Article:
World Bank East Asia and Pacific Economic Update

The World Bank’s latest East Asia and Pacific Economic Update released today, projects the Asia region will grow at 7.5 percent in 2012, lower than the 8.3 percent registered in 2011, but set to recover to 7.9 percent in 2013.

With weak demand for exports from global markets, domestic demand has remained the main driver of growth for most economies of the region. The region’s economic performance in 2012, the report says, was affected by China’s economic slowdown.

China’s growth is projected to reach 7.9 percent in 2012, 1.4 percentage point lower than last year’s 9.3 percent and the lowest growth rate since 1999. Weak exports and the government’s efforts to cool down the overheating housing sector slowed down China’s economy in 2012, but recovery has set in the final months of the year. In 2013, China’s economy is expected to grow at 8.4 percent, fueled by fiscal stimulus and the faster implementation of large investment projects.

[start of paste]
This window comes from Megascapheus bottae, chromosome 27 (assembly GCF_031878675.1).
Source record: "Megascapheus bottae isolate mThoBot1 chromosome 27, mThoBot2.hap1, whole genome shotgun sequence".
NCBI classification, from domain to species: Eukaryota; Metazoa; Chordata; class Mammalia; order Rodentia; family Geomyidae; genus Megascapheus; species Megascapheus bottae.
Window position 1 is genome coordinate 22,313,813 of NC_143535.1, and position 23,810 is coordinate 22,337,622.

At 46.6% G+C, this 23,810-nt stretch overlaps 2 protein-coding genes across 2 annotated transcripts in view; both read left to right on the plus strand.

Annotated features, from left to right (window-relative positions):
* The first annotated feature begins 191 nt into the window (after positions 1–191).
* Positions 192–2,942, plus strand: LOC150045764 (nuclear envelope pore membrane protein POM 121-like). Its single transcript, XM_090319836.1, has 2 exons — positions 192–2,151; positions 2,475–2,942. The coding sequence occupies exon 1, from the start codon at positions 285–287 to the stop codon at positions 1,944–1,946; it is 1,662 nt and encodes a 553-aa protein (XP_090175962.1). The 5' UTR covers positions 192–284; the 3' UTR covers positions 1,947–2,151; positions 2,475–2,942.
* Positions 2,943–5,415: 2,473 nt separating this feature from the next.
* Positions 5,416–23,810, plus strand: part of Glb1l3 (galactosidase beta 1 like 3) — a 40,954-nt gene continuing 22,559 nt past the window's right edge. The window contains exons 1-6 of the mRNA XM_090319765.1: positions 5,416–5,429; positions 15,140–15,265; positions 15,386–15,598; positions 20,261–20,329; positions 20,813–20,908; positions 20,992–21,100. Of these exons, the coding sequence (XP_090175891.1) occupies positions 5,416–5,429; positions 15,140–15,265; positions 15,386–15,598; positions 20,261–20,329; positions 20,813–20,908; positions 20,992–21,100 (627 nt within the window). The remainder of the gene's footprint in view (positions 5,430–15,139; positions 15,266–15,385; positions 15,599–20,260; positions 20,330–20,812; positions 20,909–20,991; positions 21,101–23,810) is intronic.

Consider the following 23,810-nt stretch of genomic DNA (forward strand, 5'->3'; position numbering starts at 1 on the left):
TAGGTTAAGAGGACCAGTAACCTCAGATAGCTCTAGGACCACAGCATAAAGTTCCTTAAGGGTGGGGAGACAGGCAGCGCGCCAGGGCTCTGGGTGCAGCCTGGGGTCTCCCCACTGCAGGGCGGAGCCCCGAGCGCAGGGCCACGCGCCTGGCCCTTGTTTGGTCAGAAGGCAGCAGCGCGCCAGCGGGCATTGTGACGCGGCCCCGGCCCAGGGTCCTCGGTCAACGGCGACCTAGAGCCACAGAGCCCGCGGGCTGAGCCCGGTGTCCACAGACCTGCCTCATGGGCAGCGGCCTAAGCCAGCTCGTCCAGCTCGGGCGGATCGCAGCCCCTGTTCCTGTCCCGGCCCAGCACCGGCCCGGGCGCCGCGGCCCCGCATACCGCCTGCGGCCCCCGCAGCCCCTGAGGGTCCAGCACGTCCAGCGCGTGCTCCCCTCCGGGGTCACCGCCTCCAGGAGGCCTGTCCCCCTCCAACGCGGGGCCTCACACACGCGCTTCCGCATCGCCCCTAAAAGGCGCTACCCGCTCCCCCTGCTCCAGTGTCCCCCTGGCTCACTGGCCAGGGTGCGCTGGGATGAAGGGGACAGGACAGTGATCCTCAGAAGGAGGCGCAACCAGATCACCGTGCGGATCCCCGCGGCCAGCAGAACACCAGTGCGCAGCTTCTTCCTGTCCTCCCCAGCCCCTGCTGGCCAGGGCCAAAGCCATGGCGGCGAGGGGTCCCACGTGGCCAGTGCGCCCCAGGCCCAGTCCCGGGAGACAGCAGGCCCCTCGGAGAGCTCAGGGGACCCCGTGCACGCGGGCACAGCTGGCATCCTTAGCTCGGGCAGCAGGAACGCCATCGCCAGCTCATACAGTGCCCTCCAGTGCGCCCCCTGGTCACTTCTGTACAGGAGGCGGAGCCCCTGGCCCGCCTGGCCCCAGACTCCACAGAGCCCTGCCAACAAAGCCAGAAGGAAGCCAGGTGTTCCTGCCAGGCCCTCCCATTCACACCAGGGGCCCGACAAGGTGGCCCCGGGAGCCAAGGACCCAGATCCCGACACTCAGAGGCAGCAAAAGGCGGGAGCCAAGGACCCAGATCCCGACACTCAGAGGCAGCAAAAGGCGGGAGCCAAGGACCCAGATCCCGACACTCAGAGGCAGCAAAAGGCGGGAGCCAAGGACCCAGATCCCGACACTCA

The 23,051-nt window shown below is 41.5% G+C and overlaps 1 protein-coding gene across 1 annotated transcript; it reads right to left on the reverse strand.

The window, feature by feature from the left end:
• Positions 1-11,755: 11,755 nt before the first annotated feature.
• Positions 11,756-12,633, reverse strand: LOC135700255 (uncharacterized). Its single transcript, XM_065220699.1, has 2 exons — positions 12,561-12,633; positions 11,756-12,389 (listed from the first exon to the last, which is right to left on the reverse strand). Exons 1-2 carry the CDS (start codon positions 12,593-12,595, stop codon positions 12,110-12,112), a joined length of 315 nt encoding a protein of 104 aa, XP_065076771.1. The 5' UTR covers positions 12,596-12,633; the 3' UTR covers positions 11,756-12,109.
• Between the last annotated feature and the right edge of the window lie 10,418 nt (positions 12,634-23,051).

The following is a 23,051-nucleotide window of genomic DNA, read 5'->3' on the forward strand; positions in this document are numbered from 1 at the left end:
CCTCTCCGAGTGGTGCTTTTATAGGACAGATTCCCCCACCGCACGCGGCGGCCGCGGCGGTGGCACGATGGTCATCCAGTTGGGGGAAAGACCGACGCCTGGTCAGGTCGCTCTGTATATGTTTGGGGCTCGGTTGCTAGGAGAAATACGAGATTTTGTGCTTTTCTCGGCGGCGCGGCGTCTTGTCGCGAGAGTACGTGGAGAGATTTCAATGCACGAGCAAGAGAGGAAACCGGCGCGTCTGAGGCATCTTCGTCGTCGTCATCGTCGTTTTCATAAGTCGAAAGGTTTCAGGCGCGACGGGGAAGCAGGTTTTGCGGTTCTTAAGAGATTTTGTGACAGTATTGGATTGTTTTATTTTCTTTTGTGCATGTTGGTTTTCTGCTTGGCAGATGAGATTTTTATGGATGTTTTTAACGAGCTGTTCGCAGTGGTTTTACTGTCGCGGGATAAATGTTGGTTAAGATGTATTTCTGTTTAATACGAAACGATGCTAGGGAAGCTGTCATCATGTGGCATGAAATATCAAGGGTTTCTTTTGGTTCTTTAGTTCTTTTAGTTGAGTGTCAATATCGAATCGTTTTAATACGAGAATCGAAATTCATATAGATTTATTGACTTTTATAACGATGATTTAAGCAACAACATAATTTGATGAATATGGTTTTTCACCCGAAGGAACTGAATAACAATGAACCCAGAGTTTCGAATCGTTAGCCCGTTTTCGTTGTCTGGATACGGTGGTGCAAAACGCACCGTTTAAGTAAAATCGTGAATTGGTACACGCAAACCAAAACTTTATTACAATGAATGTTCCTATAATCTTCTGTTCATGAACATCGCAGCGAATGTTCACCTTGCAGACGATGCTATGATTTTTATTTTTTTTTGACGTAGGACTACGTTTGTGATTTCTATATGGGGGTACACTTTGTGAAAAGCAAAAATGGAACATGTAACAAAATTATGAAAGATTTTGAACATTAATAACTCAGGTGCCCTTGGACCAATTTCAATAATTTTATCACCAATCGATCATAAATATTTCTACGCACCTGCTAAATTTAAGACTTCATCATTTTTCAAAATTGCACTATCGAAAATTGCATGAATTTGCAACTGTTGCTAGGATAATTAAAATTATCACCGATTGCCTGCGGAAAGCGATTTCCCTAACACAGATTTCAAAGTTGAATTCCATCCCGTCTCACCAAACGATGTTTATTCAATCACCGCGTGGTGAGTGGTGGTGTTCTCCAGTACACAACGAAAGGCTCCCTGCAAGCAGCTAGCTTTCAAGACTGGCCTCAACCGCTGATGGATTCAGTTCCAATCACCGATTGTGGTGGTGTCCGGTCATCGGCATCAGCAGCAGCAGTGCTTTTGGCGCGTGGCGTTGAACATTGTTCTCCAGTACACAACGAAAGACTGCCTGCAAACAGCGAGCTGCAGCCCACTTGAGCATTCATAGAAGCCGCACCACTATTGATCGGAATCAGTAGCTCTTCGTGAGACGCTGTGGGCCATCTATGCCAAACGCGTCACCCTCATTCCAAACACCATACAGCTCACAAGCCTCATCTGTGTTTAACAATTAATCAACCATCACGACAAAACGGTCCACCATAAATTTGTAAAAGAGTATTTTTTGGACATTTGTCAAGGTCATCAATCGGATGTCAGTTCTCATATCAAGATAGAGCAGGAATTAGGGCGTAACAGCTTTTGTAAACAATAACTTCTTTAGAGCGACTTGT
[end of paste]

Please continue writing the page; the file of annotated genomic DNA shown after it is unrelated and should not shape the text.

Asia contributed almost 40 percent of global growth in 2012, and should have a similar share in 2013.

World Bank projections –
China 2013 GDP Growth 8.4%
China 2014 GDP Growth 8.0%
Developing East Asia (excluding China) 2011 GDP growth 4.4% [Actual]
Developing East Asia (excluding China) 2012 GDP growth 5.6% [Estimate]
Developing East Asia (excluding China) 2012 GDP growth 5.7% [Projection]
Developing East Asia (excluding China) 2012 GDP growth 5.8% [Projection]

Continuing strong performances by Indonesia, Malaysia, and the Philippines will boost developing East Asia, excluding China.

There are considerable risks that could slow the region’s momentum, including possible delays of reforms in the Eurozone, the “fiscal cliff” in the US, and a possible sharp decline in the growth of investments in China.
If a shock in growth were to occur, most countries could counter the impact by easing their fiscal policies.

For economies in the region that face difficulties in budget execution, particularly of the capital budget, fiscal interventions could focus on increasing private domestic demand, such as targeted social assistance or investment tax credits.

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